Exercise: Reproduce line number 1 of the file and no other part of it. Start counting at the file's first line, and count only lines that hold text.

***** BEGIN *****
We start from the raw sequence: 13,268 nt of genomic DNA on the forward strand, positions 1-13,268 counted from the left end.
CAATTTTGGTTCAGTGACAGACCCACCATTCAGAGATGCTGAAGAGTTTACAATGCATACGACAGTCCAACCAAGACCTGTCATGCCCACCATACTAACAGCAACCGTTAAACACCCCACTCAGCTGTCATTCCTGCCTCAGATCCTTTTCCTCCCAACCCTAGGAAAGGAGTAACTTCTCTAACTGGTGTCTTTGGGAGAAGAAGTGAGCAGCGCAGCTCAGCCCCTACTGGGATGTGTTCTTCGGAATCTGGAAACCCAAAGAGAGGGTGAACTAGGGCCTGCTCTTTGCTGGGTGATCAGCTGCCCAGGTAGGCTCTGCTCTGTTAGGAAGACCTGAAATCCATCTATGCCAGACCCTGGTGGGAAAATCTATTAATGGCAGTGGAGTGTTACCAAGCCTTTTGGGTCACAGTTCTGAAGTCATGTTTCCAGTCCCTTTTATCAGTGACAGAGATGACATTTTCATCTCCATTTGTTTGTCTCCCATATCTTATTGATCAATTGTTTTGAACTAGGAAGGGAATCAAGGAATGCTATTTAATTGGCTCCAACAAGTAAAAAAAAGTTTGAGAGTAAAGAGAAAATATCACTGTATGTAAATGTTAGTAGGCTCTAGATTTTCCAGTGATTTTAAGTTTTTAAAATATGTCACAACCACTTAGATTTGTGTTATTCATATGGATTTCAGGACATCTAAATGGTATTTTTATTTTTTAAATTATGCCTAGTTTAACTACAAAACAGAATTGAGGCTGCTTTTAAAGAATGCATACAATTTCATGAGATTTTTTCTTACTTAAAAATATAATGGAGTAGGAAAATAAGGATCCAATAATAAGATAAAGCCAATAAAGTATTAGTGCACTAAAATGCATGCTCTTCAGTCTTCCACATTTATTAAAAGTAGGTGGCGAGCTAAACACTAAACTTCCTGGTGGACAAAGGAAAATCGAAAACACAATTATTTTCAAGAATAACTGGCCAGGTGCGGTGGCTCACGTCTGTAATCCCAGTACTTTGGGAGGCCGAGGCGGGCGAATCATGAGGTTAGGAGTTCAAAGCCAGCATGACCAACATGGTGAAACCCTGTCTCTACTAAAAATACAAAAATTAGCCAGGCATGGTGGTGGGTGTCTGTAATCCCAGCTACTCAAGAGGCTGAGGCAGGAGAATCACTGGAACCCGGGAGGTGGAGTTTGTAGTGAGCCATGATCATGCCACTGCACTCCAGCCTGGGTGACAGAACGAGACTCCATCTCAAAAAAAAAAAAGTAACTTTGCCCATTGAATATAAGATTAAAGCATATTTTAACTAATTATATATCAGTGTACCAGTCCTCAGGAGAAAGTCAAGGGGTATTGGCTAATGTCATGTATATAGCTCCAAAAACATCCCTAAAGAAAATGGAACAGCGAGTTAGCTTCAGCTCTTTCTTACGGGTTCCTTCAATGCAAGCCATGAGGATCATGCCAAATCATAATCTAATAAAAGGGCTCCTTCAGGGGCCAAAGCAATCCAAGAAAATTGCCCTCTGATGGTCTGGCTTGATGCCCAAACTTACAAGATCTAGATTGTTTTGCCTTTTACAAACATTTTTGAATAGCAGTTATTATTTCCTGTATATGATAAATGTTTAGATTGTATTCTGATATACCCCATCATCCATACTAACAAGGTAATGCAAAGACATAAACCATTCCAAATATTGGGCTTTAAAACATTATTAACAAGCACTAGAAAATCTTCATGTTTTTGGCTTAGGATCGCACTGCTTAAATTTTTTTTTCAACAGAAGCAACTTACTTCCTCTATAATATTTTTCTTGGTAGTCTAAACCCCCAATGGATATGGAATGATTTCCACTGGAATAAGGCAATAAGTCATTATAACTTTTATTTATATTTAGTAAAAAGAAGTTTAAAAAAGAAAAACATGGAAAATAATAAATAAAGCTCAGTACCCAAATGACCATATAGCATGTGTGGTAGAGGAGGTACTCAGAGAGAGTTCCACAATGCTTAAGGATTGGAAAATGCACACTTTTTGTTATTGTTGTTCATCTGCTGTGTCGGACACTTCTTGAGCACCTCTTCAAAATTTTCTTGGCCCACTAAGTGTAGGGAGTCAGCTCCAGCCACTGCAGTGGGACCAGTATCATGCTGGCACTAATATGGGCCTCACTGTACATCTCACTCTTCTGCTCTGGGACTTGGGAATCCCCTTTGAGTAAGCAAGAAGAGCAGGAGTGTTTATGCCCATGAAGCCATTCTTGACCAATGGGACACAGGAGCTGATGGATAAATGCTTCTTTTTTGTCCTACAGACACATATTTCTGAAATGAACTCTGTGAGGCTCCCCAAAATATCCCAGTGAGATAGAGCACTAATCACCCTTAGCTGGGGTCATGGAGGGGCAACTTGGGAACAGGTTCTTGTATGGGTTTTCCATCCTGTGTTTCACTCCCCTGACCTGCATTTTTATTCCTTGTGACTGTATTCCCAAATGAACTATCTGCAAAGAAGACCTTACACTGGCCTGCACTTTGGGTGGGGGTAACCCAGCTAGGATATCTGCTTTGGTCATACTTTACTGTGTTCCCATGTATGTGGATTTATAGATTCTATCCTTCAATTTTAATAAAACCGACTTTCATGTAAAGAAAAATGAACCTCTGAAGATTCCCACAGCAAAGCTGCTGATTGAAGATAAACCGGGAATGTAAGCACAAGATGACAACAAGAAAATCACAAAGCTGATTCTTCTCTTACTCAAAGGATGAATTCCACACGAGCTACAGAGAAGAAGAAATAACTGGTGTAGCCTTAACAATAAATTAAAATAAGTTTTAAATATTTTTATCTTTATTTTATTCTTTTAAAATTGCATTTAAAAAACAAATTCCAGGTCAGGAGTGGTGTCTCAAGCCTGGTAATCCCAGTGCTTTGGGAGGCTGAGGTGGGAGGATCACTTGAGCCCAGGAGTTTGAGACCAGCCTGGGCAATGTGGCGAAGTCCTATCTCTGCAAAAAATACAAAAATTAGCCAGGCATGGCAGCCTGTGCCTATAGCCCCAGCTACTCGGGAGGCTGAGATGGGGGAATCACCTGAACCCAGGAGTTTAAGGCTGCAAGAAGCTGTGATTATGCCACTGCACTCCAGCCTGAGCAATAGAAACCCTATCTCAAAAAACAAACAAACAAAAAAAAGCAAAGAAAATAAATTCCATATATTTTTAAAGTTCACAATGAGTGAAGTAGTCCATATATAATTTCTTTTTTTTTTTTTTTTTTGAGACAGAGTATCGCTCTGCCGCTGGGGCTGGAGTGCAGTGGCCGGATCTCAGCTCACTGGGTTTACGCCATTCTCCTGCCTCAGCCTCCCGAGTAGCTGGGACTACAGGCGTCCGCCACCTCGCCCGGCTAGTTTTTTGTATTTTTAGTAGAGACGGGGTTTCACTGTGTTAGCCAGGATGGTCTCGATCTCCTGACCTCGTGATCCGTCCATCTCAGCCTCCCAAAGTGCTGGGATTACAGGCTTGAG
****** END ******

We start from the raw sequence: 13,268 nt of genomic DNA on the forward strand, positions 1-13,268 counted from the left end.